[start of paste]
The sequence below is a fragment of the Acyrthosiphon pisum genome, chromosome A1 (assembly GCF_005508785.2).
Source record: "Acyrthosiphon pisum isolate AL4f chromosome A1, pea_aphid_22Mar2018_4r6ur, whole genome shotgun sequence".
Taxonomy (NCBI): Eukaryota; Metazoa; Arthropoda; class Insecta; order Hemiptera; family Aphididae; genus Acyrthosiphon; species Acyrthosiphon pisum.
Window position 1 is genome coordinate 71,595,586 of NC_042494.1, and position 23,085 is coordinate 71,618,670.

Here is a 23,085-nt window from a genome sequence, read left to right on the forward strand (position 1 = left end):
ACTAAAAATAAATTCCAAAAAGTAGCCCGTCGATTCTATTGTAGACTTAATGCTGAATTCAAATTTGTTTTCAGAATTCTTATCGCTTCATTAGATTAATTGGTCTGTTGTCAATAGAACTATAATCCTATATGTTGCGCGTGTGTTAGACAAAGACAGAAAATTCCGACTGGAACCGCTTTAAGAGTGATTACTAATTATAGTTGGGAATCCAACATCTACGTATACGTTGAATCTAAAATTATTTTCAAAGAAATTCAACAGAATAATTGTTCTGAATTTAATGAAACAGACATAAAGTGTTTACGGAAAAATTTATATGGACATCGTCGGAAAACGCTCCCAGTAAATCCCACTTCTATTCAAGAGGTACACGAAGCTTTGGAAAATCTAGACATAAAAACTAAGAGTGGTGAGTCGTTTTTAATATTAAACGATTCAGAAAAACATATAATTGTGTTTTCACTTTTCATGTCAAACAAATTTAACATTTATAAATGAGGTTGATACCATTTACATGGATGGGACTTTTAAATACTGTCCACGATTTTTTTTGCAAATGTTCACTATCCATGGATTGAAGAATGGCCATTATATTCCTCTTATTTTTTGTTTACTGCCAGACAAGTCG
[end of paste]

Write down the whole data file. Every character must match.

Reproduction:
The sequence below is a fragment of the Acyrthosiphon pisum genome, chromosome A1 (assembly GCF_005508785.2).
Source record: "Acyrthosiphon pisum isolate AL4f chromosome A1, pea_aphid_22Mar2018_4r6ur, whole genome shotgun sequence".
Taxonomy (NCBI): Eukaryota; Metazoa; Arthropoda; class Insecta; order Hemiptera; family Aphididae; genus Acyrthosiphon; species Acyrthosiphon pisum.
Window position 1 is genome coordinate 71,595,586 of NC_042494.1, and position 23,085 is coordinate 71,618,670.

Here is a 23,085-nt window from a genome sequence, read left to right on the forward strand (position 1 = left end):
ACTAAAAATAAATTCCAAAAAGTAGCCCGTCGATTCTATTGTAGACTTAATGCTGAATTCAAATTTGTTTTCAGAATTCTTATCGCTTCATTAGATTAATTGGTCTGTTGTCAATAGAACTATAATCCTATATGTTGCGCGTGTGTTAGACAAAGACAGAAAATTCCGACTGGAACCGCTTTAAGAGTGATTACTAATTATAGTTGGGAATCCAACATCTACGTATACGTTGAATCTAAAATTATTTTCAAAGAAATTCAACAGAATAATTGTTCTGAATTTAATGAAACAGACATAAAGTGTTTACGGAAAAATTTATATGGACATCGTCGGAAAACGCTCCCAGTAAATCCCACTTCTATTCAAGAGGTACACGAAGCTTTGGAAAATCTAGACATAAAAACTAAGAGTGGTGAGTCGTTTTTAATATTAAACGATTCAGAAAAACATATAATTGTGTTTTCACTTTTCATGTCAAACAAATTTAACATTTATAAATGAGGTTGATACCATTTACATGGATGGGACTTTTAAATACTGTCCACGATTTTTTTTGCAAATGTTCACTATCCATGGATTGAAGAATGGCCATTATATTCCTCTTATTTTTTGTTTACTGCCAGACAAGTCG